By Patrick Crow, Washington Correspondent
In a major action, the Environmental Protection Agency (EPA) has proposed effluent limit guidelines (ELGs) for steam power electric generation plants.
The proposal updates standards that have been in place since 1982, incorporating technology improvements in the steam electric power industry over the last three decades as required by the Clean Water Act.
The EPA said the standards are based on data collected from industry and provide four options in implementation, using a phased-in approach between 2017 and 2022 and technologies already installed at a number of plants.
The agency said fewer than half of existing coal-fired power plants would incur costs under any of the proposed options because they already have the technology and procedures in place to reduce emissions of mercury, arsenic, lead, and selenium in coal ash and other waste.
It said steam electric power plants currently account for more than half of all toxic pollutants discharged into streams, rivers and lakes from permitted industrial facilities in the United States. High exposure to these types of pollutants has been linked to neurological damage and cancer as well as damage to the circulatory system, kidneys and liver.
The proposed effluent guidelines include four preferred options that differ in the number of waste streams covered (such as fly ash handling systems, treatment of air pollution control waste and bottom ash), the size of the units controlled and the stringency of the treatment controls to be imposed.
The EPA also said it would align the Clean Water Act rule with a related rule for coal combustion residuals (CCRs, also known as "coal ash") proposed in 2010 under the Resource Conservation and Recovery Act. The two rules would apply to many of the same facilities and would work together to reduce pollution associated with coal ash and related wastes.
The agency said 1,200 steam electric power plants generate electricity using nuclear fuel or fossil fuels such as coal, oil and natural gas in the U.S. About 500 of these power plants are coal-fired units that are the primary source of the pollutants being addressed by the proposed regulation. The new standards would not affect power plants smaller than 50 megawatts.
The EPA said depending on the options selected for the final rulemaking, its proposals would annually reduce pollutant discharges by 470 million to 2.62 billion pounds and reduce water use by 50 billion to 103 billion gallons per year. If compliance with the proposed rule would be economically achievable, it would cost industry between $185 million and $954 million annually.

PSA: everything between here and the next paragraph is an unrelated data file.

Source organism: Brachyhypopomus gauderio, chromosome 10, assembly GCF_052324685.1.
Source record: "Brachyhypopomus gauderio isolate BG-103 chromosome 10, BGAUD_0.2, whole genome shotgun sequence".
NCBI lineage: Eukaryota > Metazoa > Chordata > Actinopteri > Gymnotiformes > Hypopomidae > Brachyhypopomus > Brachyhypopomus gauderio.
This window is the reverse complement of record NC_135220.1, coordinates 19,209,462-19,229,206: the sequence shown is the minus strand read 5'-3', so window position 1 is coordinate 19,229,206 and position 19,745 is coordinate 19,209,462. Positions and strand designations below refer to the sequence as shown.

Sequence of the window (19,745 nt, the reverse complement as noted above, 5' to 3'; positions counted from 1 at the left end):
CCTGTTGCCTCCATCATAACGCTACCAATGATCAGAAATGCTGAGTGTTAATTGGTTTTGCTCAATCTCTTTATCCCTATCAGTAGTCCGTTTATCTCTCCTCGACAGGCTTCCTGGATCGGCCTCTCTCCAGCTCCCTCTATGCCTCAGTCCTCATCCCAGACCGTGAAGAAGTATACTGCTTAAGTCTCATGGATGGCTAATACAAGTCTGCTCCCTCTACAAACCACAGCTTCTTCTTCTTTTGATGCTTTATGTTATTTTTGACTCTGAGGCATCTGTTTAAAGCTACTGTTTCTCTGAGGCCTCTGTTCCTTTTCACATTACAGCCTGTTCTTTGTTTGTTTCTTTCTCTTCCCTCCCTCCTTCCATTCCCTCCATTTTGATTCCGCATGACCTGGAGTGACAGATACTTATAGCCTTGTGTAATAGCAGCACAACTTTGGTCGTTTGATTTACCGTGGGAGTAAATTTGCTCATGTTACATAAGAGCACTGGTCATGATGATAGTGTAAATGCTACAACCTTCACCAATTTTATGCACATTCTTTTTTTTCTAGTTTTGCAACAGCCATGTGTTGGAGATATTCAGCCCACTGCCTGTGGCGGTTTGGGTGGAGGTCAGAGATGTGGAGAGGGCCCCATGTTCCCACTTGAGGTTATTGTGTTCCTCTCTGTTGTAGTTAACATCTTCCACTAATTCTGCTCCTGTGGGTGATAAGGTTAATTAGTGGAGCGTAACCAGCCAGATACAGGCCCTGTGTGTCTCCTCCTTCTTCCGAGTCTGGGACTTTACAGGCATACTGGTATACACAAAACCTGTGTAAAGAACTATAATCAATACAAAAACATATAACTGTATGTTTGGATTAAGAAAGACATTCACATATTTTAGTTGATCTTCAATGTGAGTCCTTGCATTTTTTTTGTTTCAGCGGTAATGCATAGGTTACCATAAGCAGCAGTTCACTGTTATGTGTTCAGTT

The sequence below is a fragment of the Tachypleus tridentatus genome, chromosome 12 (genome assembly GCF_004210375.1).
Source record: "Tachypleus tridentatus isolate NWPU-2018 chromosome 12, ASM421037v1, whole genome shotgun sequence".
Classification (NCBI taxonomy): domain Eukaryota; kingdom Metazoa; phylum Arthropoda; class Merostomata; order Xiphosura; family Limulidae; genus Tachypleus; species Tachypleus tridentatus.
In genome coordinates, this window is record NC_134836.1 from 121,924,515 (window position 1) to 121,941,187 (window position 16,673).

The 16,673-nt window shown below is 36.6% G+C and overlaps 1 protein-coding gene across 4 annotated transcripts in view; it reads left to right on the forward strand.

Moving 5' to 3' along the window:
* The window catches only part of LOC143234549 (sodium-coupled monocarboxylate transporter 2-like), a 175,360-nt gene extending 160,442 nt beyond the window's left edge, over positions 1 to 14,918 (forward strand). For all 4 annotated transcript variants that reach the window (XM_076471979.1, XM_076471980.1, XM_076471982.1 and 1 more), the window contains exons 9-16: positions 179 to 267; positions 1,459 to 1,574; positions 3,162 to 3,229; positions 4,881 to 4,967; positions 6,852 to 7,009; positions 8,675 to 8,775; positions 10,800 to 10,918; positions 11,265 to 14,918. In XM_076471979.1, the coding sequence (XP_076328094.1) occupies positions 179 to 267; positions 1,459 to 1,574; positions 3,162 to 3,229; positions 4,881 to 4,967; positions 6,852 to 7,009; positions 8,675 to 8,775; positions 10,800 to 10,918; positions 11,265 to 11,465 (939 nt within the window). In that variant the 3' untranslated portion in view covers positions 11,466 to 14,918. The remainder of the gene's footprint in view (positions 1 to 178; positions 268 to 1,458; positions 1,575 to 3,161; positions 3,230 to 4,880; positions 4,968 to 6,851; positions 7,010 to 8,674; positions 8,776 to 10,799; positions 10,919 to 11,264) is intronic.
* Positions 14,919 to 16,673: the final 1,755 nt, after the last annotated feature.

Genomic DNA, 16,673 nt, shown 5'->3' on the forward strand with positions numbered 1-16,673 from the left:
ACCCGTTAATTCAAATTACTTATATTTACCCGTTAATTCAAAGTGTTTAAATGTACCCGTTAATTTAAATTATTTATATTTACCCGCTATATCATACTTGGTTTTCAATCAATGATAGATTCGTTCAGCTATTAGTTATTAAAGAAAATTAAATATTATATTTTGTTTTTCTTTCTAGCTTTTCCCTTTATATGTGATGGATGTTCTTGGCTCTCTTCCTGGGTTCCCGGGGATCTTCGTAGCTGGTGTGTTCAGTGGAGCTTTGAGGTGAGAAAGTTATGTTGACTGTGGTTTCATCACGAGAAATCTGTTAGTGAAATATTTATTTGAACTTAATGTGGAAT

The proposed rulemaking was driven by a March 2012 consent decree stemming from a lawsuit (Defenders of Wildlife vs. EPA) filed by several environmental groups. Under the consent decree, the EPA must publish a final regulation by May 22, 2014.
Clean Water Action, the Environmental Integrity Project, Earthjustice, the Sierra Club and other environmental groups applauded the proposal.
Their statement said, "Power plants are the biggest sources of water pollution in the country, yet the EPA has not reviewed regulations for this industry in more than 30 years."
They said that some of the options that the EPA offered the industry were weak but others addressed all of the contaminated wastewaters of concern. "We are heartened to see that the EPA has identified these options as both achievable and affordable, and we urge the agency to settle on a final choice that will keep America's waters safe and clean."
J. Holland Scott, Client Service Manager for CH2M HILL, underscored the fact that the proposed rule is still a work in progress.
"The EPA has left itself four courses of action. It has opened itself up to intense pressure from environmental groups and power producers, all of whom are very concerned about the final rule. Presently, nobody is happy about the lack of specificity in the current document."
Scott was concerned that the EPA's approach wouldn't leave the industry enough time to prepare for compliance. "It's pretty clear that companies aren't going to have adequate time for a normal construction project."
In a separate action, the EPA has expanded its program to revitalize urban waterways. It added 11 locations to its list of 18 areas eligible for federal aid.
EPA's Acting Administrator Bob Perciasepe said, "Since we launched the Urban Waters Federal Partnership two years ago, we've seen firsthand what the transformation of degraded urban waterways into clean, healthy and treasured centerpieces can do for local communities -- not only from an aesthetic standpoint, but also from a public health and economic standpoint."